Support Students at James and the Giant Peach

Roald Dahl fans in the house? Head to Lovegood Performing Arts Company‘s production of James and the Giant Peach. Your child will be delighted to see these beloved characters come to life, and you will feel great about supporting Lovegood’s student performers, who clearly worked so hard on this production.

Image courtesy Lovegood Performing Arts Company

Getting there is a breeze. Lovegood’s new performance venue on NW Bronson Road in Beaverton is easy to find and has a parking lot. Even late on a Friday night, my nine-year-old and I had no trouble arriving in plenty of time to pick up concessions before the show. You can even eat inside the venue, so my daughter enjoyed her goldfish in her seat, rather than standing in the lobby. It’s the little things! Speaking of seats, these are spacious; my daughter only took up about half of hers. Despite a packed house, we felt we had plenty of room. Smaller children may want to bring a booster, as the floor is not angled. We both wore our coats inside, so I would recommend bringing in your jacket just in case. Masks are required until the indoor mandate is lifted, but no vaccines are required.

Earthworm, Courtesy Lovegood Performing Arts Company

It’s an ambitious performance for these young people, with twenty musical numbers, innumerable costume changes, and a clever set design that transforms the stage from hilltop house to the inside of a peach in a moment. My favorite moment of the show is when Earthworm declares that real families love you whether you’re a “boy or a girl or — in my case — both!” The audience cheered. Both Earthworm and Aunt Sponge stole the show for me, with their good sense of comedic timing and commitment to their characters.

Aunt Sponge, courtesy Lovegood Performing Arts Company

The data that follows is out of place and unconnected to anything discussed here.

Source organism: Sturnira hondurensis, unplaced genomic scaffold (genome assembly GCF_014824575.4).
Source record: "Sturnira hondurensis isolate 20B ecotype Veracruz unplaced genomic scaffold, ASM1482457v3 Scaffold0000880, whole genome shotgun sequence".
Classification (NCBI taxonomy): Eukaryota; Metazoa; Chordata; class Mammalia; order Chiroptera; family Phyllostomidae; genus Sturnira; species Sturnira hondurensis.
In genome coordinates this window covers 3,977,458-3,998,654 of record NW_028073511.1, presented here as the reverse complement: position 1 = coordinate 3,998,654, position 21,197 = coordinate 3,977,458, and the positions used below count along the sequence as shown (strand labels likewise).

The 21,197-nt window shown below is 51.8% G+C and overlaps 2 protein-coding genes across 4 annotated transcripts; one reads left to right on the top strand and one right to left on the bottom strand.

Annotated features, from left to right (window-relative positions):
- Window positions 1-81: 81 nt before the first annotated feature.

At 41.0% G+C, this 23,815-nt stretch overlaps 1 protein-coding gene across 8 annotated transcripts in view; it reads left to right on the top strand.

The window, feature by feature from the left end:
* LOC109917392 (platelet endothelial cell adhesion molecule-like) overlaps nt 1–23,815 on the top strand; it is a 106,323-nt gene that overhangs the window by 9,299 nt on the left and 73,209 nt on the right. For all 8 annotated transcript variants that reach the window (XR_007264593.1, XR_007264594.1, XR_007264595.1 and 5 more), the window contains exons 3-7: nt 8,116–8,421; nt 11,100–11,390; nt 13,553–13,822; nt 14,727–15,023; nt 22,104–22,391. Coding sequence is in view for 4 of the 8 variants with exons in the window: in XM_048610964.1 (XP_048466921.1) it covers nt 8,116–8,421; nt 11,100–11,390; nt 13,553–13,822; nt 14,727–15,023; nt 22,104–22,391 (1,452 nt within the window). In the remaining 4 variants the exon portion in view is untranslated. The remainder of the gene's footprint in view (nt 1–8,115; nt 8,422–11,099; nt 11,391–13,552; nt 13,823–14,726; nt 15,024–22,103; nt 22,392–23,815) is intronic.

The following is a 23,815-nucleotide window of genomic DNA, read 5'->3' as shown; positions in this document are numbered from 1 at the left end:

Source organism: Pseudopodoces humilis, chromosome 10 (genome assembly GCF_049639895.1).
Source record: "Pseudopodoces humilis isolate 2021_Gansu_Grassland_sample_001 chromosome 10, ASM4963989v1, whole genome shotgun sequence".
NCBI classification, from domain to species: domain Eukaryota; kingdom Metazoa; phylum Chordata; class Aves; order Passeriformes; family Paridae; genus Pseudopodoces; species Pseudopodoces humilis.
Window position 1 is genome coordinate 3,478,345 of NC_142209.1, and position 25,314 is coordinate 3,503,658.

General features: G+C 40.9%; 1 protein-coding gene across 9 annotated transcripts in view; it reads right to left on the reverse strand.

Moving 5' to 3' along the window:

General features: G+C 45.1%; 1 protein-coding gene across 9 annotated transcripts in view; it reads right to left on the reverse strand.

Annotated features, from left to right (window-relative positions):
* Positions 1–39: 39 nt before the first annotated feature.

If your very young children can sit still for two hours, I wouldn’t hesitate to bring them. There’s nothing too frightening about this production, and the death of James’s parents isn’t graphic or scary, just a red light when they run offstage chased by a cardboard rhinoceros. And the buggy nature of the characters is just hinted at by their costumes; they look absolutely human. Grasshopper carries a violin, Earthworm wears pink overalls, Ladybug’s red skirt has black spots. This is a nightmare-free production, I promise! I would familiarize young children with the storyline beforehand, though. Much of the story is told through song, and it may be hard for your child to hear and understand the students singing over the live music. Don’t forget to stick around for the character meet and greet at the end of the show!

We learned at intermission that Lovegood never turns away a student for lack of ability to pay. With tickets starting at only $10, and knowing that you are supporting young people learning to perform, it’s a nice way to spend an evening. My nine-year-old had a blast on our mother-daughter date, from goldfish to curtain call.

Image courtesy Meg Asby

James and the Giant Peach
Lovegood Performing Arts Company
March 4-13
Tickets: $10-18
Buy tickets here.

Meg Asby
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